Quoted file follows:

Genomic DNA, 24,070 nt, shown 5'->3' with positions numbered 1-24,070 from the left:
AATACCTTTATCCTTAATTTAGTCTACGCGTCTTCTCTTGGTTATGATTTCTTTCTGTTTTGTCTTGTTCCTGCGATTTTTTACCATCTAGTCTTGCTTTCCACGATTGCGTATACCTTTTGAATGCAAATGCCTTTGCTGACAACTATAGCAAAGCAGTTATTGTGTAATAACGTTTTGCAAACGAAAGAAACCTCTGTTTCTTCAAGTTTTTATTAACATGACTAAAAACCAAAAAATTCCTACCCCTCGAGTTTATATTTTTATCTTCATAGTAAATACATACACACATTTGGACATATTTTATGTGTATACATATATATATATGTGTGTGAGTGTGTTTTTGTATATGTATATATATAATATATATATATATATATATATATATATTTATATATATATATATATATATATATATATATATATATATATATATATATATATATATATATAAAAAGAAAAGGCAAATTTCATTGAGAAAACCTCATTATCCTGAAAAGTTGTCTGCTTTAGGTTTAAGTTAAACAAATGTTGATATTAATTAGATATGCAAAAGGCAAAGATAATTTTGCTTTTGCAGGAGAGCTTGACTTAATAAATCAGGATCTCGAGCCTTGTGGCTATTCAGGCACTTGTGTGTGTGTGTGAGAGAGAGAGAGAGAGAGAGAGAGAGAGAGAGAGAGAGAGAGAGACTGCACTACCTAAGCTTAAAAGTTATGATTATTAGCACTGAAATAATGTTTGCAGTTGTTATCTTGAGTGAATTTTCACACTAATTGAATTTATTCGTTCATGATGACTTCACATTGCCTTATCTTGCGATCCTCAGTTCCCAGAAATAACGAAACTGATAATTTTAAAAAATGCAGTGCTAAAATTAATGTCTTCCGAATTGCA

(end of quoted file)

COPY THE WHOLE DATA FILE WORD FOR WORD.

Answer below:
Genomic DNA, 24,070 nt, shown 5'->3' with positions numbered 1-24,070 from the left:
AATACCTTTATCCTTAATTTAGTCTACGCGTCTTCTCTTGGTTATGATTTCTTTCTGTTTTGTCTTGTTCCTGCGATTTTTTACCATCTAGTCTTGCTTTCCACGATTGCGTATACCTTTTGAATGCAAATGCCTTTGCTGACAACTATAGCAAAGCAGTTATTGTGTAATAACGTTTTGCAAACGAAAGAAACCTCTGTTTCTTCAAGTTTTTATTAACATGACTAAAAACCAAAAAATTCCTACCCCTCGAGTTTATATTTTTATCTTCATAGTAAATACATACACACATTTGGACATATTTTATGTGTATACATATATATATATGTGTGTGAGTGTGTTTTTGTATATGTATATATATAATATATATATATATATATATATATATATTTATATATATATATATATATATATATATATATATATATATATATATATATATATATATATATAAAAAGAAAAGGCAAATTTCATTGAGAAAACCTCATTATCCTGAAAAGTTGTCTGCTTTAGGTTTAAGTTAAACAAATGTTGATATTAATTAGATATGCAAAAGGCAAAGATAATTTTGCTTTTGCAGGAGAGCTTGACTTAATAAATCAGGATCTCGAGCCTTGTGGCTATTCAGGCACTTGTGTGTGTGTGTGAGAGAGAGAGAGAGAGAGAGAGAGAGAGAGAGAGAGAGAGAGAGACTGCACTACCTAAGCTTAAAAGTTATGATTATTAGCACTGAAATAATGTTTGCAGTTGTTATCTTGAGTGAATTTTCACACTAATTGAATTTATTCGTTCATGATGACTTCACATTGCCTTATCTTGCGATCCTCAGTTCCCAGAAATAACGAAACTGATAATTTTAAAAAATGCAGTGCTAAAATTAATGTCTTCCGAATTGCA